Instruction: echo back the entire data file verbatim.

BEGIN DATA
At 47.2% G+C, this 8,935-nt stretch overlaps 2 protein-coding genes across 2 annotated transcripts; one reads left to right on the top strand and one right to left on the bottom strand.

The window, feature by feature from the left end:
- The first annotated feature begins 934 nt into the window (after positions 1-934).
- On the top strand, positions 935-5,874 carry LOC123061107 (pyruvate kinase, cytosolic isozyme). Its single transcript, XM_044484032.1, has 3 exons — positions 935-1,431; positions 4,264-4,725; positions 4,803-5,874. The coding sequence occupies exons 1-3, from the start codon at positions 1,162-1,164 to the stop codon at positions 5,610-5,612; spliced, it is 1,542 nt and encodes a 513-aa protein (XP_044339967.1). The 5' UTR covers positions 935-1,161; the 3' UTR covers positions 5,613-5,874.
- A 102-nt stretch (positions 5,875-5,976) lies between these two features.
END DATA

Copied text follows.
At 47.2% G+C, this 8,935-nt stretch overlaps 2 protein-coding genes across 2 annotated transcripts; one reads left to right on the top strand and one right to left on the bottom strand.

The window, feature by feature from the left end:
- The first annotated feature begins 934 nt into the window (after positions 1-934).
- On the top strand, positions 935-5,874 carry LOC123061107 (pyruvate kinase, cytosolic isozyme). Its single transcript, XM_044484032.1, has 3 exons — positions 935-1,431; positions 4,264-4,725; positions 4,803-5,874. The coding sequence occupies exons 1-3, from the start codon at positions 1,162-1,164 to the stop codon at positions 5,610-5,612; spliced, it is 1,542 nt and encodes a 513-aa protein (XP_044339967.1). The 5' UTR covers positions 935-1,161; the 3' UTR covers positions 5,613-5,874.
- A 102-nt stretch (positions 5,875-5,976) lies between these two features.